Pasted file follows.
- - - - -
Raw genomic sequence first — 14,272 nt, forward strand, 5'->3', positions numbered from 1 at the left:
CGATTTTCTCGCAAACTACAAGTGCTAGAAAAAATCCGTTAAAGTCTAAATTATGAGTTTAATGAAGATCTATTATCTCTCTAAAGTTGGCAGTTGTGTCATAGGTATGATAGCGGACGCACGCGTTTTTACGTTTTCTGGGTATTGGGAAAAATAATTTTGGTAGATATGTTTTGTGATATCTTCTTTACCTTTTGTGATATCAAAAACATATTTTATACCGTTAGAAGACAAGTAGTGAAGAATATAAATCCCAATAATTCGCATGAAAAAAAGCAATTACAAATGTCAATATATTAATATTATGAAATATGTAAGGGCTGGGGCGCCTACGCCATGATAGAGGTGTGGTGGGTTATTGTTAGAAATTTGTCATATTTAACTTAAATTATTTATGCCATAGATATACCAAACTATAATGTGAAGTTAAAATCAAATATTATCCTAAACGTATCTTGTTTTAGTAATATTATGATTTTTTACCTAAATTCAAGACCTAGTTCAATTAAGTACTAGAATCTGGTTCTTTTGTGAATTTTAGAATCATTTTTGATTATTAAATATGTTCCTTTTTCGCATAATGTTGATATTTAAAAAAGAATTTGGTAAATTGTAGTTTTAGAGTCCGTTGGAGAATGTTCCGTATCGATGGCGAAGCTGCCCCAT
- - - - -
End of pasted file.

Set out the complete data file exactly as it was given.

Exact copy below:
Raw genomic sequence first — 14,272 nt, forward strand, 5'->3', positions numbered from 1 at the left:
CGATTTTCTCGCAAACTACAAGTGCTAGAAAAAATCCGTTAAAGTCTAAATTATGAGTTTAATGAAGATCTATTATCTCTCTAAAGTTGGCAGTTGTGTCATAGGTATGATAGCGGACGCACGCGTTTTTACGTTTTCTGGGTATTGGGAAAAATAATTTTGGTAGATATGTTTTGTGATATCTTCTTTACCTTTTGTGATATCAAAAACATATTTTATACCGTTAGAAGACAAGTAGTGAAGAATATAAATCCCAATAATTCGCATGAAAAAAAGCAATTACAAATGTCAATATATTAATATTATGAAATATGTAAGGGCTGGGGCGCCTACGCCATGATAGAGGTGTGGTGGGTTATTGTTAGAAATTTGTCATATTTAACTTAAATTATTTATGCCATAGATATACCAAACTATAATGTGAAGTTAAAATCAAATATTATCCTAAACGTATCTTGTTTTAGTAATATTATGATTTTTTACCTAAATTCAAGACCTAGTTCAATTAAGTACTAGAATCTGGTTCTTTTGTGAATTTTAGAATCATTTTTGATTATTAAATATGTTCCTTTTTCGCATAATGTTGATATTTAAAAAAGAATTTGGTAAATTGTAGTTTTAGAGTCCGTTGGAGAATGTTCCGTATCGATGGCGAAGCTGCCCCAT